Referring to FIG. 9A, a cortical fixation system 200 is illustrated. Cortical fixation system 200 can include a washer 230 and screw or screw construct (not shown). The washer 230 may be described as an extracortical button and can have an aperture 232 configured to receive the screw. The screw can be polyaxially pivotable with respect to the washer 230. The system 200 may be implanted in a proximal tibia so that the washer 230 may rest on an extracortical surface of the tibia and the screw may reside in a tibial bone tunnel which extends through an original tibial attachment area of the anterior cruciate ligament. The washer 230 may include peripheral grooves or notches 234 to receive sutures (not shown) stitched to the ends of the graft. The sutures can be tied to the washer 230 by wrapping the sutures around the washer 230 in a variety of different patterns. The grooves or notches 234 can help engage the sutures to the washer 230.

Referring to FIG. 9B, another cortical fixation system 250 is shown similar to that in FIG. 9A. The washer 280 can include an aperture 270 configured to receive a screw (not shown). The system 200 may be implanted in a proximal tibia so that the washer 230 may rest on an extracortical surface of the tibia and the screw may reside in a tibial bone tunnel which extends through an original tibial attachment area of the anterior cruciate ligament. The washer 280 may also include apertures 282 for receiving sutures (not shown) stitched to the ends of the graft. The sutures can be tied to the washer 230 by threading the sutures through the apertures 282 formed in the washer 280 in a variety of different patterns. In this manner, the apertures 282 can help engage the sutures to the washer 280.

Referring to FIG. 9C, yet another cortical fixation system 290 is shown similar to those above. The washer 320 can include an aperture 321 configured to receive a screw (not shown). The washer 320 may include broad peripheral grooves or notches 322 to receive the ends of the graft and/or sutures (not shown). The washer 320 may have a FIG. 8, bar, bowtie, or dogbone appearance. The sutures and/or graft can be tied to the washer 320 by wrapping the sutures around the washer 320 in a variety of different patterns. The grooves or notches 322 can help engage the sutures to the washer 320.

Referring to FIGS. 10A and 10B, yet another fixation system 330 is shown. The fixation system 330 may include a first fixation device 340, a second fixation device (not shown), and a connector 350. The first fixation device 340 may be an aperture plug. The second fixation device may be an extracortical suspensory button or washer, as disclosed herein. The connector 350 may include a threaded fastener 364 which may be a self-tapping screw. The plug 340 may extend from a leading end 342 to a trailing end 344. The plug 340 may be at least partially split lengthwise so that the trailing end 344 bifurcates. The plug 340 may include a portion which forms a chamber 346 to receive the fastener 360. The plug 340 may form an aperture or eyelet 348 near the leading end 342. The second fixation device may include any of the features set forth for other washers in this disclosure. The washer may be polyaxially pivotable about a head of the connector 350. The connector 350 may include a taper or wedge 362, which may be integral with or formed separately from the threaded fastener 364. The tibial fixation system 330 may be implanted so that the washer rests against an extracortical bone surface of the proximal tibia, the plug 340 is in a bone tunnel which extends through an original tibial attachment area of the anterior cruciate ligament, and the graft (not shown) rests against side surfaces 341, 343 of the plug. As the threaded fastener 364 is advanced into the plug 340, the wedge 362 forces the trailing end 344 to expand and force the graft against the bone tunnel. However, expansion may be controlled in this system by limiting the threaded engagement with the chamber 346 and/or by providing a thread relief. Furthermore, expansion may be limited when the wedge 362 makes contact with the chamber.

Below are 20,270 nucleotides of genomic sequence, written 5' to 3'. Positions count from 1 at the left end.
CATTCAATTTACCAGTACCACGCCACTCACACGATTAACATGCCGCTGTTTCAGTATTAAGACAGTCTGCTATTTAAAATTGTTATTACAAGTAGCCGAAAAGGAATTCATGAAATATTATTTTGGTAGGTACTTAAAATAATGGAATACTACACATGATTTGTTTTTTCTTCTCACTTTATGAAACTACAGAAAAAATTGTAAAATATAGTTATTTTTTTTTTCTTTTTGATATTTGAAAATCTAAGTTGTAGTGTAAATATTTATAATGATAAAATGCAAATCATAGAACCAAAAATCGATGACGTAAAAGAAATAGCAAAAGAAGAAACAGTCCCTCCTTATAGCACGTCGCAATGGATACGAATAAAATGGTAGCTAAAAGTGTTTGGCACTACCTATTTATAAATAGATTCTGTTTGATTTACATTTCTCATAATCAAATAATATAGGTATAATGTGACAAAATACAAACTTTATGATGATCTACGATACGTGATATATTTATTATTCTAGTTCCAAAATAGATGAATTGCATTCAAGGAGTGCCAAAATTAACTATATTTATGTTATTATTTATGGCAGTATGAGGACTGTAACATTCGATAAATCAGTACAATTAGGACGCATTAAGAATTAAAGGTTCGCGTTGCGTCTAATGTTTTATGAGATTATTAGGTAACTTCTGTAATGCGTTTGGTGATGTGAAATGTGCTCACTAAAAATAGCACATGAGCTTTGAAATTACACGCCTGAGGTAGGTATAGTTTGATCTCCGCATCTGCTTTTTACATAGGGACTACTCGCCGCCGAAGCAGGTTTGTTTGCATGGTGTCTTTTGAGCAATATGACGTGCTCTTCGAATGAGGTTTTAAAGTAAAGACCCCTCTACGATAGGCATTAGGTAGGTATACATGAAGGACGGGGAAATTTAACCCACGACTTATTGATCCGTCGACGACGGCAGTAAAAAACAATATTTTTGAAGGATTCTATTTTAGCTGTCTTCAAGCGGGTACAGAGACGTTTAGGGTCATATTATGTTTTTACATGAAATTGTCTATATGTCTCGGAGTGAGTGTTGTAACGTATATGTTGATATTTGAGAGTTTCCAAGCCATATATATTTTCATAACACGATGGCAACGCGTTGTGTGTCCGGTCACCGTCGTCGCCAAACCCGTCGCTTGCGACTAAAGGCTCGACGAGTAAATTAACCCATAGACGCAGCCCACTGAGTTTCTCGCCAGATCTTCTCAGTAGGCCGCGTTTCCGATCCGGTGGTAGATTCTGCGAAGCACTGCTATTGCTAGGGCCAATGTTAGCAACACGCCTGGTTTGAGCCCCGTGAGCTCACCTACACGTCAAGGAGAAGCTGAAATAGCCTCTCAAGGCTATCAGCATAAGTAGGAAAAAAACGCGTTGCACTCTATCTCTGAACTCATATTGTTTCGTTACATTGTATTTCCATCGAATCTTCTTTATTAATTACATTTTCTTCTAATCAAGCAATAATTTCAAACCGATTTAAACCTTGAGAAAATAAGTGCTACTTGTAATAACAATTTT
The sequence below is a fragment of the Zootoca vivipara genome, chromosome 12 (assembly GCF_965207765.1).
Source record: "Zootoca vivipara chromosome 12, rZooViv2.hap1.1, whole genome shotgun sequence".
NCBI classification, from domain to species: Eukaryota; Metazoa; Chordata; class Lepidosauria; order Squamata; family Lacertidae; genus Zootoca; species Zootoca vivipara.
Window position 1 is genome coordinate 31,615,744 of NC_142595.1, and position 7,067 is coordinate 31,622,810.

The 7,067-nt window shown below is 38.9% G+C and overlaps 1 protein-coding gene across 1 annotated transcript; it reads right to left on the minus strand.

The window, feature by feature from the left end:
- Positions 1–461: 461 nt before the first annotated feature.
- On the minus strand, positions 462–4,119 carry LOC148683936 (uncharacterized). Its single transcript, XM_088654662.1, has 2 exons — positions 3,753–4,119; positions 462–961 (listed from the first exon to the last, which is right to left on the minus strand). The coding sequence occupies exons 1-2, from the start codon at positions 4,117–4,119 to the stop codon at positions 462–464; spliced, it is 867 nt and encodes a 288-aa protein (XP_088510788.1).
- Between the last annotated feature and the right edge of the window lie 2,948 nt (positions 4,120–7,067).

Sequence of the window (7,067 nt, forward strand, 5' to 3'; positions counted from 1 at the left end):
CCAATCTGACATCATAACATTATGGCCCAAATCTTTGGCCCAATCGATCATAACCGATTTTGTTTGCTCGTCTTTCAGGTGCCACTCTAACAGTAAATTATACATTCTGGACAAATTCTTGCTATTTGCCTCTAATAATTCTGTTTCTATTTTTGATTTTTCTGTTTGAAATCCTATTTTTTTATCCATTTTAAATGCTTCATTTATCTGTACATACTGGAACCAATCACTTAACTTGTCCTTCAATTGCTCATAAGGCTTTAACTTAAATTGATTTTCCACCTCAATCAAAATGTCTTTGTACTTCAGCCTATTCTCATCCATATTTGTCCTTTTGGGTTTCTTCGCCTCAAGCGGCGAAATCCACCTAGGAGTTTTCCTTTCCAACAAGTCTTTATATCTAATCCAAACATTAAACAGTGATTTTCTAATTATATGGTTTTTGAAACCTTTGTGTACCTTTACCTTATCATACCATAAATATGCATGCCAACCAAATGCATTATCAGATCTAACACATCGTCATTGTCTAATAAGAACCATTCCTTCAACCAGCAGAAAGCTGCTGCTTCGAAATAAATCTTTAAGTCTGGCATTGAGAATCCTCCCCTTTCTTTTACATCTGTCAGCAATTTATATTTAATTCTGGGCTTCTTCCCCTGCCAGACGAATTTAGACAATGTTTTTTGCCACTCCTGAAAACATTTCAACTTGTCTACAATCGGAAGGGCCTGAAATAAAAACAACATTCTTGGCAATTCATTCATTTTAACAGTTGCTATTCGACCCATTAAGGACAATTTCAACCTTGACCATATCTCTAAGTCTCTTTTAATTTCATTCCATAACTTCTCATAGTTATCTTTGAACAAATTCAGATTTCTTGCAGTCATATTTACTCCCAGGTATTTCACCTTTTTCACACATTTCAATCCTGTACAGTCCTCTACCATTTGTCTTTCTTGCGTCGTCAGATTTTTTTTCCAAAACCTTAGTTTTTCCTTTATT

The first fixation device 340 may be fabricated from polymer, metal, ceramic, bone, or other biocompatible material. In one example, the first fixation device 340 may include a solid polymer portion and a portion formed from bone. The polymer portion may be polyetheretherketone (PEEK). The solid polymer portion may form at least part of the leading end 342 and the bone portion may form at least part of the trailing end 344.